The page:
New Jersey Attorney General Gurbir S. Grewal and the Division on Civil Rights state that a New Jersey trucking company must pay an ex-employee with sleep apnea $30,000 to resolve allegations it fired the man despite repeated medical examinations certifying him as fit for duty.

P. Judge & Sons, Inc, a trucking company located in Essex County, must pay former employee “R.B.” $15,000 to cover lost wages and another $15,000 for alleged pain and suffering. R.B.—the ex-employee’s name is being withheld to protect his medical privacy—worked as a yard switcher at the P. Judge & Sons facility in Port Newark. Among other duties, he conducted vehicle inspections, maintained the yard, and emptied containers and trailers from the yard to the loading docks.

“This case should serve as a reminder to employers across New Jersey that our Law Against Discrimination prevents disability discrimination, and we are committed to ensuring those rights are protected,” says Attorney General Grewal in a release. “In the face of repeated certifications of fitness for duty by licensed medical professionals, employers simply do not have authority to impose their own, uninformed biases and terminate a person with a disability.”

In March 2015, R.B. underwent a physical exam required periodically for workers in his job by the US Department of Transportation. The exam resulted in a diagnosis of sleep apnea, and R.B. was placed on medical leave. R.B. then began treatment for his apnea and later underwent a physical examination at Concentra Medical Center—the company’s medical provider—in Newark. As a result of the physical, R.B. was issued a medical examiner’s certificate (MEC) clearing him to return to his job. The MEC was valid for one month, and R.B. was instructed to continue treatment for his apnea after resuming work.

Despite the MEC clearing him to return, R.B. was denied reinstatement. Allegedly, his supervisor told R.B. that he needed an MEC valid for at least three months. However, after R.B. underwent a subsequent physical examination and obtained an MEC valid for three months, he was again denied reinstatement.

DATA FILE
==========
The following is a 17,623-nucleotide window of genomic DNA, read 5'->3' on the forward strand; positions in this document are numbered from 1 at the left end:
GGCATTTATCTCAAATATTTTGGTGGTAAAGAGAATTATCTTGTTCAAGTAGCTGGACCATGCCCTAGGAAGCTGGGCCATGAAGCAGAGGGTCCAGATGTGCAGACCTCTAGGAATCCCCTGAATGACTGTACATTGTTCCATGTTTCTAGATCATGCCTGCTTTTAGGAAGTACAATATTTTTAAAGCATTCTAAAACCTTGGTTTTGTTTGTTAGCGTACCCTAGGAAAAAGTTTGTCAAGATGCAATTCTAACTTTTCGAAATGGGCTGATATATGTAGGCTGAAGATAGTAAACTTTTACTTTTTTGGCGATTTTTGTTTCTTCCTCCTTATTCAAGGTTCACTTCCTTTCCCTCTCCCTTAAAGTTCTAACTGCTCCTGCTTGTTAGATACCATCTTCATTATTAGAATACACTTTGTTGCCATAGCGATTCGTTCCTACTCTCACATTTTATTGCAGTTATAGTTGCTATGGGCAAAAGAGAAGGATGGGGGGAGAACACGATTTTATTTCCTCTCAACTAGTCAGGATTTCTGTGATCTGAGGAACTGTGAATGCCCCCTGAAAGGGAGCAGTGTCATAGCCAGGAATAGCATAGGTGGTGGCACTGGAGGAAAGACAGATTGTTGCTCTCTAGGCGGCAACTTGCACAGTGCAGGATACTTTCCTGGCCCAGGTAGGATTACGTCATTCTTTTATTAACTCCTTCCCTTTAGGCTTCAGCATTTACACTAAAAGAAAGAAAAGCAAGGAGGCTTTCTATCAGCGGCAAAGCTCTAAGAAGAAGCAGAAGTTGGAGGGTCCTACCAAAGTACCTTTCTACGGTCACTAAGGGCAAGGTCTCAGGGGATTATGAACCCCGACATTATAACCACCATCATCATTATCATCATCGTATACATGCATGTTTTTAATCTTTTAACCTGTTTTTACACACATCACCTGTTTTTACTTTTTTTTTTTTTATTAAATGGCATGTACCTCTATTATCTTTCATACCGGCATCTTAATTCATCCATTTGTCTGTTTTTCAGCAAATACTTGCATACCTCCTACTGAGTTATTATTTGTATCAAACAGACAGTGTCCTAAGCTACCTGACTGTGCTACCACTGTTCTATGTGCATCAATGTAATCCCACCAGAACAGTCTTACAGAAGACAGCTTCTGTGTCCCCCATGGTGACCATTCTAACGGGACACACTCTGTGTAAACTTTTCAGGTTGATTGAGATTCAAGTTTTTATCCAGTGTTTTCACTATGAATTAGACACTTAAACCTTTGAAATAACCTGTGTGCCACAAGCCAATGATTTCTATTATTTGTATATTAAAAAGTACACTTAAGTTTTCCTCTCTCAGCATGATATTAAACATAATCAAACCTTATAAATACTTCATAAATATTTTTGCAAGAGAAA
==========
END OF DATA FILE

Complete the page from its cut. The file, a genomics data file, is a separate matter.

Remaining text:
After seven months of being out of work—and repeated denials of reinstatement despite two MECs declaring him fit—R.B. filed a formal complaint with the Division on Civil Rights.

During an investigation by the division, one company official at P. Judge & Sons told investigators that R.B. was not permitted to resume work because he was continuing to receive treatment for his sleep apnea, and the company is “under no obligation to employ individuals whose health is non-compliant.”

Another company official argued that R.B. technically was not terminated. Rather, the official said, R.B. never contacted the company again after being denied reinstatement the last time. The same official contended that reinstating R.B. was a potential liability, because an employee afflicted with sleep apnea “can go to work… three months goes by, then he’s off, has to go to the doctor, and we’re getting charged by Concentra for the medical treatment.”

Division Director Sashihara noted that a division investigation found nothing in DOT regulations, or in P. Judge & Sons’ own internal policies, to support the suggestion that the company was barred from reinstating R.B. once he presented either the one-month or three-month MEC.

“We know from our investigation that the company has, in the past, returned employees to work on the basis of a one-month MEC. We know that because company officials who we interviewed told us so,” says Director Sashihara. “Again, the law is the law, and ignorance of it—or disagreement with it—is no excuse. No matter the opinions or intentions behind it, employers and managers with no medical training cannot simply decide to terminate a worker based solely on assumptions, internet articles and the anecdotal experiences related by people they know, which is what we allege took place here.”

In addition to paying R.B. $30,000, P. Judge & Sons is required under the settlement to adopt a variety of workplace policy and training reforms. The company also must submit to state monitoring of its treatment of employees and job applicants with disabilities for the next two years.

Deputy Attorney General Beverley Lapsley and Division on Civil Rights Investigator Justin Hoffer handled the matter on behalf of the state.